Eclypse ESP Fault Locator

Invented by NASA, handheld fault detector good enough for DoD but not the FAA

Teal’s qualification reflects the DTIC’s conclusion that, although “an effective tool for determining the distance to a known short circuit or an open circuit,” the Eclypse ESP is not perfect. “The accuracy of the result depends on using a relative velocity setting which is appropriate for the cable under test,” Quinn writes. “Some impedance settings can produce erroneous results when testing cables with a short circuit. Intervening connectors or terminal post connections may bias the results for a particular electrical cable run.” Still, when compared to the time, effort, and potential damage caused by exposing open wiring first and then trying to find the fault, the ESP is an excellent place to start.”

The Eclypse ESP can operate on wires up to 1,000 feet long in temperatures ranging from -20 C to +60 C, and can store 99 different preset parameters for testing different kinds of wire. It weighs 1 pound, 3 ounces, and is about the size and shape of a scientific calculator.

The ESP in action
Not surprisingly, the Eclypse ESP has found its way into the Department of Defense (DoD), with thousands of the units already being deployed by the Army, Air Force, and Navy. In particular, ESPs are being used in battlefield locations in Afghanistan and Iraq, where the need for fast problem diagnosis in rough conditions makes it an ideal frontline tool. Besides in-theater usage, Eclypse ESPs are being included in DoD’s Battlefield Damage Assessment & Repair (BDAR) Kits. These are small, portable kits included on military aircraft such as the UH-60 Blackhawk helicopter, to allow fast repairs during unexpected AOG incidents.

“In Afghanistan and Iraq, many of the aircraft take constant fire from AK-47s and RPGs on the ground,” says Teal. “The pilot and crew are only protected by a floor plate of steel, and the rest of an aircraft is vulnerable to small arms fire. It damages the wiring bundles inside, causing shorts and critical system failures. In these cases where an aircraft is downed away from its base, the BDAR can be used to assess whether the ship can be brought back into action quickly, or whether it should be destroyed to keep it out of enemy hands. A technician equipped with an ESP can often troubleshoot an electrical failure and get the ship patched together fast, so that it and the crew can return to fight another day.”

Not FAA-recommended
Given its NASA heritage and the DoD’s embrace of the Eclypse ESP, one would expect the FAA to follow suit. After all, SWR technology was developed to prevent another TWA 800 in-flight fuel tank explosion, in which “the most likely [cause] was a short circuit outside of the CWT that allowed excessive voltage to enter it through electrical wiring associated with the fuel quantity indication system,” says the NTSB report on the accident.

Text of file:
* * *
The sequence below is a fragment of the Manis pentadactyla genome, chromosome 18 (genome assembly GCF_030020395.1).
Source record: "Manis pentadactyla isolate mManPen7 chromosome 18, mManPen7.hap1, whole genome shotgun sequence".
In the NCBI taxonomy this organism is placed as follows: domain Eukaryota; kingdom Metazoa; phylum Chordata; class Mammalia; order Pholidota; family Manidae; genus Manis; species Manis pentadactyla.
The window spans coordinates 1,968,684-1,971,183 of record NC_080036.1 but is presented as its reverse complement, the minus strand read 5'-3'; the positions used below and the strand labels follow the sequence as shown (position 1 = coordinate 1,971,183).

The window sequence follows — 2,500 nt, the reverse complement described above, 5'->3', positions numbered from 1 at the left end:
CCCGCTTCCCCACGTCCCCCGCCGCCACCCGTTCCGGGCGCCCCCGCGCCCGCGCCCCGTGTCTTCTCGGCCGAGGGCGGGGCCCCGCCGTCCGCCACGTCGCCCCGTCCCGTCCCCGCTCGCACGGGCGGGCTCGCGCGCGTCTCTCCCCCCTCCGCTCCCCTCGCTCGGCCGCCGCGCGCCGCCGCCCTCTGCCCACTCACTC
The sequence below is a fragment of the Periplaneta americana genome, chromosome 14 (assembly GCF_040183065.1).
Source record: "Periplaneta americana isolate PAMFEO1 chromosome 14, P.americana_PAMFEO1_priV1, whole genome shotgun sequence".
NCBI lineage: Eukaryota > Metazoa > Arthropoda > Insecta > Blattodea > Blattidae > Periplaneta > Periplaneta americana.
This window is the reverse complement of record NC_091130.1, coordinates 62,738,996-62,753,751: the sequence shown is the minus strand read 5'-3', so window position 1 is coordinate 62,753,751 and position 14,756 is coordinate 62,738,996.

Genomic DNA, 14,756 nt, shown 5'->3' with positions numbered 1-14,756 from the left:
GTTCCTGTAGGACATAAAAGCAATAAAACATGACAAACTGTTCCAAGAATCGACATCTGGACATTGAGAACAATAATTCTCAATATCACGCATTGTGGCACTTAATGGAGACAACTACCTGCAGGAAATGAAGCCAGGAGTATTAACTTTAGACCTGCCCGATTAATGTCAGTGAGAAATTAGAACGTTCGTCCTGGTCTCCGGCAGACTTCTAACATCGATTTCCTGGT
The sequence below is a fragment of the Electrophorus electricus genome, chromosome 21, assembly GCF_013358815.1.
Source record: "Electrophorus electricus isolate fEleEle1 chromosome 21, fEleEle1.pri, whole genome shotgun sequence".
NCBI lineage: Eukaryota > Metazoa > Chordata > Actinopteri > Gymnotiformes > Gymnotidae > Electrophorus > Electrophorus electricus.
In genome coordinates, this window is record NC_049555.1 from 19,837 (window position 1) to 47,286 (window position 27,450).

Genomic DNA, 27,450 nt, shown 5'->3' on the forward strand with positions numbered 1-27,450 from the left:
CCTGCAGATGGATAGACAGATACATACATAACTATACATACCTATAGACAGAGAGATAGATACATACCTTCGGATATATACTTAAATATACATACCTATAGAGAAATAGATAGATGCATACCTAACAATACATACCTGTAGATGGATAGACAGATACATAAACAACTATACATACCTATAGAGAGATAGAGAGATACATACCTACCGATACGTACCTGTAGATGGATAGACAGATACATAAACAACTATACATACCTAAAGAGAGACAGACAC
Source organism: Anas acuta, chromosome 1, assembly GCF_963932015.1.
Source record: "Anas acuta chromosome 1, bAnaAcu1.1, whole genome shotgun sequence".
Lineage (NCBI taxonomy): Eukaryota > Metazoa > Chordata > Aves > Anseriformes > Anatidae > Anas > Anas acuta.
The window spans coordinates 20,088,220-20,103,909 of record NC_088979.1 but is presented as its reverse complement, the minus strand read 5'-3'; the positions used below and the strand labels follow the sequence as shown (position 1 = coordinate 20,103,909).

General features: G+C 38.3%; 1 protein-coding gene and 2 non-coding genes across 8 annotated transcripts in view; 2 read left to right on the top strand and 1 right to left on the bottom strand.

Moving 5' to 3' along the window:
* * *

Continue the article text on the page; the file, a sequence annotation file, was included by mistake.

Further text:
Yet despite this fact, the FAA has not recommended use of tools like the Eclypse ESP for commercial and civil MRO use. According to Teal, the FAA has publically stated that nondestructive testing tools “are not ready for prime time use.” Airlines have taken this message to mean that the ESP is not up to the job, he adds.

So what does the FAA have to say? According to FAA spokesperson Les Dorr, “The FAA does not ‘approve’ test equipment. A manufacturer or repair station may develop production or maintenance procedures and identify the appropriate test equipment, when necessary. As far as we know, no civil aircraft manufacturers or repair stations have instituted procedures that call for the use of the Eclypse ESP.”

Meanwhile, a January 2007 report jointly issued by the FAA and the U.S. Department of Transportation titled, “Commercial Off-the-Shelf Wiring System Diagnostics Evaluations “ (available online at had this to say about the FAA’s testing of the device: “The ESP proved to be a very useful tool for open and short defect detection. However, the location detection capability was somewhat limited, and it is not clear that the limitations were entirely due to VOP [velocity of propagation] issues.”

“We’re somewhat frustrated with the FAA not validating or stating acceptance use of the ESP for commercial/civil use, when NASA and DoD clearly have so much proven faith in it,” says Christopher Teal. “Granted, it is not a perfect device, and we have never said that it was; no test equipment is. But as a low-cost fault location tool, the ESP is a profoundly useful device, and one that could make a real difference on the MRO shop floors of America.”

The bottom line: For MROs, the Eclypse ESP could be a highly valuable fault location tool, with or without the FCC’s recommendation. Certainly NASA and DoD have faith in this technology.

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